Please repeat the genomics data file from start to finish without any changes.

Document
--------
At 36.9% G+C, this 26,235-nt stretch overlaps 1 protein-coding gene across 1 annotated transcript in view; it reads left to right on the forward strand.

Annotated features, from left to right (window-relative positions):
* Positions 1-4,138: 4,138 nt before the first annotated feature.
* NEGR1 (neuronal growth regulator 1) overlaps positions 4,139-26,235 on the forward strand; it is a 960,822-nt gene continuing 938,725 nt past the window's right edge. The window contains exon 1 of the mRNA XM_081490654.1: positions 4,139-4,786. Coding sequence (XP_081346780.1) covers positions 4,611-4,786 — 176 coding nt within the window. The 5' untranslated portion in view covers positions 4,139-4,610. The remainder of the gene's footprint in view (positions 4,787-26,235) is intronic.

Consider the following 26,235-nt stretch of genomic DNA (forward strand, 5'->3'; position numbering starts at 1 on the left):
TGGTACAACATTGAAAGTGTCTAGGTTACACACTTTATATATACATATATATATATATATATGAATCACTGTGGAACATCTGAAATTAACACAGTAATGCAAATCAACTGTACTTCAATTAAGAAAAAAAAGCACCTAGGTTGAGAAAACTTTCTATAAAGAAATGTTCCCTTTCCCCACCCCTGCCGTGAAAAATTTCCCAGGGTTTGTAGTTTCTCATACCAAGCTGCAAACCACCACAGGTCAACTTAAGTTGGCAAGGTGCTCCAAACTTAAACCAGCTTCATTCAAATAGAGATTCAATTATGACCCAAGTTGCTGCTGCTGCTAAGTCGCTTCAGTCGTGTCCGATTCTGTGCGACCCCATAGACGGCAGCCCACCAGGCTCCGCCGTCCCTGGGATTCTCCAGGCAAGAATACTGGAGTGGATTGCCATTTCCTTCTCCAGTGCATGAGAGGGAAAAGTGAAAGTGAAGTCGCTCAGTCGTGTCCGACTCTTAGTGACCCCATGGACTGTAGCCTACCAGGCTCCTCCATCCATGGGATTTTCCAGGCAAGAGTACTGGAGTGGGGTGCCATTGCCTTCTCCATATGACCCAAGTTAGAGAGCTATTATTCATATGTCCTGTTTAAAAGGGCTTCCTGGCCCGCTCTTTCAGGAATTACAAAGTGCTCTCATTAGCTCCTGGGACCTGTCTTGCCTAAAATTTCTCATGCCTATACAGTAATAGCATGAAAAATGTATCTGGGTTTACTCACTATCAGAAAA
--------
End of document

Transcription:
At 36.9% G+C, this 26,235-nt stretch overlaps 1 protein-coding gene across 1 annotated transcript in view; it reads left to right on the forward strand.

Annotated features, from left to right (window-relative positions):
* Positions 1-4,138: 4,138 nt before the first annotated feature.
* NEGR1 (neuronal growth regulator 1) overlaps positions 4,139-26,235 on the forward strand; it is a 960,822-nt gene continuing 938,725 nt past the window's right edge. The window contains exon 1 of the mRNA XM_081490654.1: positions 4,139-4,786. Coding sequence (XP_081346780.1) covers positions 4,611-4,786 — 176 coding nt within the window. The 5' untranslated portion in view covers positions 4,139-4,610. The remainder of the gene's footprint in view (positions 4,787-26,235) is intronic.

Consider the following 26,235-nt stretch of genomic DNA (forward strand, 5'->3'; position numbering starts at 1 on the left):
TGGTACAACATTGAAAGTGTCTAGGTTACACACTTTATATATACATATATATATATATATATGAATCACTGTGGAACATCTGAAATTAACACAGTAATGCAAATCAACTGTACTTCAATTAAGAAAAAAAAGCACCTAGGTTGAGAAAACTTTCTATAAAGAAATGTTCCCTTTCCCCACCCCTGCCGTGAAAAATTTCCCAGGGTTTGTAGTTTCTCATACCAAGCTGCAAACCACCACAGGTCAACTTAAGTTGGCAAGGTGCTCCAAACTTAAACCAGCTTCATTCAAATAGAGATTCAATTATGACCCAAGTTGCTGCTGCTGCTAAGTCGCTTCAGTCGTGTCCGATTCTGTGCGACCCCATAGACGGCAGCCCACCAGGCTCCGCCGTCCCTGGGATTCTCCAGGCAAGAATACTGGAGTGGATTGCCATTTCCTTCTCCAGTGCATGAGAGGGAAAAGTGAAAGTGAAGTCGCTCAGTCGTGTCCGACTCTTAGTGACCCCATGGACTGTAGCCTACCAGGCTCCTCCATCCATGGGATTTTCCAGGCAAGAGTACTGGAGTGGGGTGCCATTGCCTTCTCCATATGACCCAAGTTAGAGAGCTATTATTCATATGTCCTGTTTAAAAGGGCTTCCTGGCCCGCTCTTTCAGGAATTACAAAGTGCTCTCATTAGCTCCTGGGACCTGTCTTGCCTAAAATTTCTCATGCCTATACAGTAATAGCATGAAAAATGTATCTGGGTTTACTCACTATCAGAAAA